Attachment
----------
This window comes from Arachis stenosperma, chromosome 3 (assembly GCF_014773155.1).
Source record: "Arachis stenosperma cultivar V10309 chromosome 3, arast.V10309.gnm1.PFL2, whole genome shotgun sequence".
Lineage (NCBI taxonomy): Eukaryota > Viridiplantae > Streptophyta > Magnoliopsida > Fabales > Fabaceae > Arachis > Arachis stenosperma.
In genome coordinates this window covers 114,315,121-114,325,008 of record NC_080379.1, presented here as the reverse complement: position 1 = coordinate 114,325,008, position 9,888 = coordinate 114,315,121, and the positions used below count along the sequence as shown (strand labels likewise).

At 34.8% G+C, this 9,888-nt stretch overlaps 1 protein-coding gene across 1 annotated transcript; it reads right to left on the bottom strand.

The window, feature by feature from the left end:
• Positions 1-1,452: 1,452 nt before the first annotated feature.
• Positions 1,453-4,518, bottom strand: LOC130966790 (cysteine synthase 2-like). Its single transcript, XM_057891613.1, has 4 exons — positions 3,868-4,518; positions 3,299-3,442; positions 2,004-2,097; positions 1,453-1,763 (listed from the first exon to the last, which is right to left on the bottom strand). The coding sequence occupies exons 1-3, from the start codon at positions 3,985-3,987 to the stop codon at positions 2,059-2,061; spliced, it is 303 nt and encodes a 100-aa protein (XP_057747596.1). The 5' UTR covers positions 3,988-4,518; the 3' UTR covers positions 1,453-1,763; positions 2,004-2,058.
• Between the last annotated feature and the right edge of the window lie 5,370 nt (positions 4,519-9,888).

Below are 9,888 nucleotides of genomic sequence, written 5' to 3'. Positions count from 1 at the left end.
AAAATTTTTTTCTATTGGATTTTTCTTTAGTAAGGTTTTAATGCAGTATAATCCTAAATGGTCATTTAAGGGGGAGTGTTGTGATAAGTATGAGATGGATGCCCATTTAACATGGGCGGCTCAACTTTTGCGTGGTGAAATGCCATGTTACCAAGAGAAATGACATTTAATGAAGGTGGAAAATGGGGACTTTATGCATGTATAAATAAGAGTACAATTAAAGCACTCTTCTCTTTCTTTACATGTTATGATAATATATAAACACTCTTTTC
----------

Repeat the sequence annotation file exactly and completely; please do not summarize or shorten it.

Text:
This window comes from Arachis stenosperma, chromosome 3 (assembly GCF_014773155.1).
Source record: "Arachis stenosperma cultivar V10309 chromosome 3, arast.V10309.gnm1.PFL2, whole genome shotgun sequence".
Lineage (NCBI taxonomy): Eukaryota > Viridiplantae > Streptophyta > Magnoliopsida > Fabales > Fabaceae > Arachis > Arachis stenosperma.
In genome coordinates this window covers 114,315,121-114,325,008 of record NC_080379.1, presented here as the reverse complement: position 1 = coordinate 114,325,008, position 9,888 = coordinate 114,315,121, and the positions used below count along the sequence as shown (strand labels likewise).

At 34.8% G+C, this 9,888-nt stretch overlaps 1 protein-coding gene across 1 annotated transcript; it reads right to left on the bottom strand.

The window, feature by feature from the left end:
• Positions 1-1,452: 1,452 nt before the first annotated feature.
• Positions 1,453-4,518, bottom strand: LOC130966790 (cysteine synthase 2-like). Its single transcript, XM_057891613.1, has 4 exons — positions 3,868-4,518; positions 3,299-3,442; positions 2,004-2,097; positions 1,453-1,763 (listed from the first exon to the last, which is right to left on the bottom strand). The coding sequence occupies exons 1-3, from the start codon at positions 3,985-3,987 to the stop codon at positions 2,059-2,061; spliced, it is 303 nt and encodes a 100-aa protein (XP_057747596.1). The 5' UTR covers positions 3,988-4,518; the 3' UTR covers positions 1,453-1,763; positions 2,004-2,058.
• Between the last annotated feature and the right edge of the window lie 5,370 nt (positions 4,519-9,888).

Below are 9,888 nucleotides of genomic sequence, written 5' to 3'. Positions count from 1 at the left end.
AAAATTTTTTTCTATTGGATTTTTCTTTAGTAAGGTTTTAATGCAGTATAATCCTAAATGGTCATTTAAGGGGGAGTGTTGTGATAAGTATGAGATGGATGCCCATTTAACATGGGCGGCTCAACTTTTGCGTGGTGAAATGCCATGTTACCAAGAGAAATGACATTTAATGAAGGTGGAAAATGGGGACTTTATGCATGTATAAATAAGAGTACAATTAAAGCACTCTTCTCTTTCTTTACATGTTATGATAATATATAAACACTCTTTTC